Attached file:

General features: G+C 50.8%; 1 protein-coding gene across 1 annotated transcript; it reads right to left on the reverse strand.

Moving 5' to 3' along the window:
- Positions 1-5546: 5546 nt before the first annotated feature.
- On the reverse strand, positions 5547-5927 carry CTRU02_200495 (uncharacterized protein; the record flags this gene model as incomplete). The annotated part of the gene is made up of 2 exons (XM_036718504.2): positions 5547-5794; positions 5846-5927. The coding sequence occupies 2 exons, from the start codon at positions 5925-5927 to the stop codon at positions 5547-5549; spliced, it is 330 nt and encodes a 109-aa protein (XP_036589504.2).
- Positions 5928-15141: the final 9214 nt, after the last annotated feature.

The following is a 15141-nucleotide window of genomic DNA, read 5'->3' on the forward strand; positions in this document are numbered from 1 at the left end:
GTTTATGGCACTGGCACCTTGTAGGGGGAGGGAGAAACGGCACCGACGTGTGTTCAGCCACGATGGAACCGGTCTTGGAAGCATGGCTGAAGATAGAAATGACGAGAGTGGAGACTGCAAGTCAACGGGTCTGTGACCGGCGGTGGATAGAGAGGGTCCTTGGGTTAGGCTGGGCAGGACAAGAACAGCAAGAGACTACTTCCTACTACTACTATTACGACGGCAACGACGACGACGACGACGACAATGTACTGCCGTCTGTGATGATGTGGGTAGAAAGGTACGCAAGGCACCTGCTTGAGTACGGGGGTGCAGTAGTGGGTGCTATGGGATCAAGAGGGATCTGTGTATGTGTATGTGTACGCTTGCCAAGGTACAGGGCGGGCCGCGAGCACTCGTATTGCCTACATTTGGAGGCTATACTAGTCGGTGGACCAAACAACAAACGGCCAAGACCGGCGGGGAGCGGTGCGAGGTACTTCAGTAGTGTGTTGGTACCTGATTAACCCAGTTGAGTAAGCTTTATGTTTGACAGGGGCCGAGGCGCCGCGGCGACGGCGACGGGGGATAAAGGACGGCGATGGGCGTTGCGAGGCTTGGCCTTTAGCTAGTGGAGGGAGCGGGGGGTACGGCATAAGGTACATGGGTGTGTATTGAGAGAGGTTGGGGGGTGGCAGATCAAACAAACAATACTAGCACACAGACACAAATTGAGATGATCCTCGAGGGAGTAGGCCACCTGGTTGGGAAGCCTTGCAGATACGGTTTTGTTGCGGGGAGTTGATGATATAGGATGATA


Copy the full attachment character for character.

General features: G+C 50.8%; 1 protein-coding gene across 1 annotated transcript; it reads right to left on the reverse strand.

Moving 5' to 3' along the window:
- Positions 1-5546: 5546 nt before the first annotated feature.
- On the reverse strand, positions 5547-5927 carry CTRU02_200495 (uncharacterized protein; the record flags this gene model as incomplete). The annotated part of the gene is made up of 2 exons (XM_036718504.2): positions 5547-5794; positions 5846-5927. The coding sequence occupies 2 exons, from the start codon at positions 5925-5927 to the stop codon at positions 5547-5549; spliced, it is 330 nt and encodes a 109-aa protein (XP_036589504.2).
- Positions 5928-15141: the final 9214 nt, after the last annotated feature.

The following is a 15141-nucleotide window of genomic DNA, read 5'->3' on the forward strand; positions in this document are numbered from 1 at the left end:
GTTTATGGCACTGGCACCTTGTAGGGGGAGGGAGAAACGGCACCGACGTGTGTTCAGCCACGATGGAACCGGTCTTGGAAGCATGGCTGAAGATAGAAATGACGAGAGTGGAGACTGCAAGTCAACGGGTCTGTGACCGGCGGTGGATAGAGAGGGTCCTTGGGTTAGGCTGGGCAGGACAAGAACAGCAAGAGACTACTTCCTACTACTACTATTACGACGGCAACGACGACGACGACGACGACAATGTACTGCCGTCTGTGATGATGTGGGTAGAAAGGTACGCAAGGCACCTGCTTGAGTACGGGGGTGCAGTAGTGGGTGCTATGGGATCAAGAGGGATCTGTGTATGTGTATGTGTACGCTTGCCAAGGTACAGGGCGGGCCGCGAGCACTCGTATTGCCTACATTTGGAGGCTATACTAGTCGGTGGACCAAACAACAAACGGCCAAGACCGGCGGGGAGCGGTGCGAGGTACTTCAGTAGTGTGTTGGTACCTGATTAACCCAGTTGAGTAAGCTTTATGTTTGACAGGGGCCGAGGCGCCGCGGCGACGGCGACGGGGGATAAAGGACGGCGATGGGCGTTGCGAGGCTTGGCCTTTAGCTAGTGGAGGGAGCGGGGGGTACGGCATAAGGTACATGGGTGTGTATTGAGAGAGGTTGGGGGGTGGCAGATCAAACAAACAATACTAGCACACAGACACAAATTGAGATGATCCTCGAGGGAGTAGGCCACCTGGTTGGGAAGCCTTGCAGATACGGTTTTGTTGCGGGGAGTTGATGATATAGGATGATA